My other recent finds are in these pictures as well - all-natural apricot jam which I used to glaze the Lemon Tart, delicious and unique rapeseed blossom honey from Germany (to add to my honey collection), and some baking spices. I LOVE my new green casserole dish which turned out to be perfect for the Tomato Sausage Lasagna and my two white cake stands, one round and one square - heck, I even found the tablecloth at my favorite Marshall's! Happy Shopping!
Wednesday, March 25, 2009
These little treasures are delicious! The recipe came from the Baked cookbook - the authors made it in the form of a bundt cake, but I think they're even better as cupcakes for three reasons: 1)there are no worries about getting the cake out of the bundt pan in one piece, 2) with cupcakes, the portion size is set so they're a little safer to be around as I am too tempted to shave little pieces off a big cake until half the cake is gone - for some reason, I'm not as likely to eat more than one cupcake, 3) cupcakes are so cute! The frosting had an unusual and beautiful irridescent sheen and the cakes are super rich, fudgy and moist - the secret ingredient - root beer! I have to admit, I couldn't taste the rootbeer very much at all with all the dark cocoa, but I have to believe that it added a certain dimension to these cupcakes that puts these over the top. If you have rootbeer schnapps, the authors suggest to replace a half cup of the root beer in the recipe with schnapps for a more pronounced rootbeer flavor. I'll have to try that the next time...but I can't believe these could be any better.
Root Beer Bundt Cake (or cupcakes!)
from Baked, New Frontiers in Baking by Matt Lewis and Renato Poliafito
2 cups root beer (not diet)
1 cup dark unsweetened cocoa powder
1/2 cup unsalted butter, cut into pieces
1 1/4 cups granulated
1/2 cup firmly packed dark brown sugar
2 cups all-purpose flour
1 1/4 tsp baking soda
1 tsp salt
2 large eggs
2 ounces dark chocolate (60% cocao), melted and cooled slightly
1/2 cup unsalted butter, softened
1 tsp salt
1/4 cup root beer
2/3 cup dark unsweetened cocoa powder
2 1/2 cups confectioners' sugar
Preheat the oven to 325 degrees F. Generously spray the inside of a 10-inch bundt pan with nonstick cooking spray, or butter and dust it with flour, knocking out the excess flour. (Or line 2 cupcake pans with liners.)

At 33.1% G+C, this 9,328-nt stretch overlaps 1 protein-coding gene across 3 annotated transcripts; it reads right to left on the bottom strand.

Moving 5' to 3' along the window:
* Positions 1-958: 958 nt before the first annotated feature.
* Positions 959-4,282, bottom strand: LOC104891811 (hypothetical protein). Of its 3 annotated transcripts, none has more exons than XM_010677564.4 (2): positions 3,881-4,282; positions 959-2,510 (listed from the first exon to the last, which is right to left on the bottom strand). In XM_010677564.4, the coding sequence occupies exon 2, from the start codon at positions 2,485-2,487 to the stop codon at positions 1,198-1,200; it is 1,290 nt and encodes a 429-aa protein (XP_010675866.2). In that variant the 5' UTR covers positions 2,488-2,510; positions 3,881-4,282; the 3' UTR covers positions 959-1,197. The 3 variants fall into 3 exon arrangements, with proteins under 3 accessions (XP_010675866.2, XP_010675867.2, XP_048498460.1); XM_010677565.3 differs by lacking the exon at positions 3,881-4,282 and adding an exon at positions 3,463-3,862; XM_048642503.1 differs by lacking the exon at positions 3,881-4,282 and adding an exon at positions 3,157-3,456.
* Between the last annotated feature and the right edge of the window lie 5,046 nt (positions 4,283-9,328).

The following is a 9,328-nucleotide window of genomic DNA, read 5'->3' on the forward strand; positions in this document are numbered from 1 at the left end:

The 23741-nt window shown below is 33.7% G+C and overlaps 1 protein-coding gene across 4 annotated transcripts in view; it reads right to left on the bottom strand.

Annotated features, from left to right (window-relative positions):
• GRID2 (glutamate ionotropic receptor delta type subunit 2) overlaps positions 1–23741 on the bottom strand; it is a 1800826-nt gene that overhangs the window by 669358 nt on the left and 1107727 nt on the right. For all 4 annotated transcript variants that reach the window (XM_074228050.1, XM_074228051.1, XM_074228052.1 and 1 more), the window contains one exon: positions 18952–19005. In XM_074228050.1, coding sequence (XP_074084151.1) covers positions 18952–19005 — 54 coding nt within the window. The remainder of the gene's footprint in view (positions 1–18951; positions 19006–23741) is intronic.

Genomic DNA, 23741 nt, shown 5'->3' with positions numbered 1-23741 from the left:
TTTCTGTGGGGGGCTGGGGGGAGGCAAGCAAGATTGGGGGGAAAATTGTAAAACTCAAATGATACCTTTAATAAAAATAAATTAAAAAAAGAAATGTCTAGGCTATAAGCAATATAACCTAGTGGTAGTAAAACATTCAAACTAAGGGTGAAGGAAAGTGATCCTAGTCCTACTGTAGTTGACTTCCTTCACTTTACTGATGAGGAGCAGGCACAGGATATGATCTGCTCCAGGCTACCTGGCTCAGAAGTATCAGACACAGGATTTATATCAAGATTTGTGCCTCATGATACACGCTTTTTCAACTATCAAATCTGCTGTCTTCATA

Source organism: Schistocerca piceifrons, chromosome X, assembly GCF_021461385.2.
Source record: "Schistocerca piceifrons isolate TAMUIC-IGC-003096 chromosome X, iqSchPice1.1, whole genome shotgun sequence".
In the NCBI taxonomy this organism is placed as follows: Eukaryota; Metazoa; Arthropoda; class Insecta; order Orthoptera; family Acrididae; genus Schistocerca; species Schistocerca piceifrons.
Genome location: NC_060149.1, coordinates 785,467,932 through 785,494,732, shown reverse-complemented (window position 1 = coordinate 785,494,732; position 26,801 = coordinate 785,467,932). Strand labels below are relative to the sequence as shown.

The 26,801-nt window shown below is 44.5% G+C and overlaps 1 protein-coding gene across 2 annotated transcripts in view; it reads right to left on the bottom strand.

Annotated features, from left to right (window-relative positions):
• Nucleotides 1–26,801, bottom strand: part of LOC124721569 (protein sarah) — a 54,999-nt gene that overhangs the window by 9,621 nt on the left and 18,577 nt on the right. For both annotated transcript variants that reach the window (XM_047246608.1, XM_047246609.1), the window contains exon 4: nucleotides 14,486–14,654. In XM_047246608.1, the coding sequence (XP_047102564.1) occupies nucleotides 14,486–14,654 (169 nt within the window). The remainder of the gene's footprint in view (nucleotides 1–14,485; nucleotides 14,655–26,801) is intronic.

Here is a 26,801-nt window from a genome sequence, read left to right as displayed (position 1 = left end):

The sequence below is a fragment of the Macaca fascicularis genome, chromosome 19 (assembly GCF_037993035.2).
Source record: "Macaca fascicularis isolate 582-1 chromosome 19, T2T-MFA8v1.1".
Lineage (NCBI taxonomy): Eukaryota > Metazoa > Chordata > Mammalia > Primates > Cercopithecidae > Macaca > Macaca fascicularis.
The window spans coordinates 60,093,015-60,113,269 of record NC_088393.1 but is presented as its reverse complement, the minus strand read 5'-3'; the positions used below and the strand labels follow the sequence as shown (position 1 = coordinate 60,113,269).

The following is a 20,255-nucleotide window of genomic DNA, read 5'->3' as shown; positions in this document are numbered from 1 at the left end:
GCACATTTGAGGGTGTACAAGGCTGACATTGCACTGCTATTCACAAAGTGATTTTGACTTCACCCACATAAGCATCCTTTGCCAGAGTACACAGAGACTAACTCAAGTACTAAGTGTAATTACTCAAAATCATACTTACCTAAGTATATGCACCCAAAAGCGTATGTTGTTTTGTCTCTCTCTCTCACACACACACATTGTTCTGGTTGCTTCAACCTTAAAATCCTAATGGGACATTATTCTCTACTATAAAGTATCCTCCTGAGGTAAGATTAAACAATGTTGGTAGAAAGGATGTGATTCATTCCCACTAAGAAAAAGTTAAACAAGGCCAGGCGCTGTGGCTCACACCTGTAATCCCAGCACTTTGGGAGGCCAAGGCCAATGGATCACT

In a small saucepan, heat the root beer, cocoa powder, and butter over medium heat until the butter is melted. Add the sugars and whisk until dissolved. Remove from the heat and let cool.
In large bowl, whisk the flour, baking soda, and salt together.
In a small bowl, whisk the eggs until just beaten, then whisk them into the cooled cocoa mixture until combined. Gently fold the flour mixture into the cocoa mixture. The batter will be slightly lumpy - do not overbeat as it may toughen the cake.
Pour the batter into the prepared pan (or fill cupcake liners 2/3 full) and bake for 35-40 minutes (start checking at 20-25 minutes for cupcakes), rotating the pan halfway through baking time, until a small sharp knife inserted into the cake comes out clean. Transfer the pan to a wire rack to cool completely. Gently loosen the sides of the cake from the pan and turn it out onto the rack.
To make the frosting: Put all the ingredients in a food processor. Pulse in short bursts until the frosting is shiny and smooth.
Use a spatula to spread the frosting over the crown of the bundt cake in a thick layer. (Or frost each cupcake with a small offset spatula.) Let the frosting set before serving, with vanilla ice cream on the side.
Labels: Cakes and cupcakes
Monday, March 23, 2009
Here's another favorite from my "keeper recipes" file and a quick one for serving on those busy Fridays during Lent. Put the water for the pasta on to boil while you get the rest of the ingredients prepared. The dish takes only as long as it takes to cook the pasta. Be careful not to overcook the shrimp or they will get tough. Serve with a green salad or steamed and buttered green beans.
Linguine with Shrimp Scampi
from Barefoot Contessa Family Style by Ina Garten
1 tablespoon kosher salt plus 1 1/2 teaspoons
3/4 pound linguine
3 tablespoons unsalted butter
2 1/2 tablespoons good olive oil
1 1/2 tablespoons minced garlic (4 cloves)
1 pound large shrimp (about 16 shrimp), peeled and deveined
1/4 teaspoon freshly ground black pepper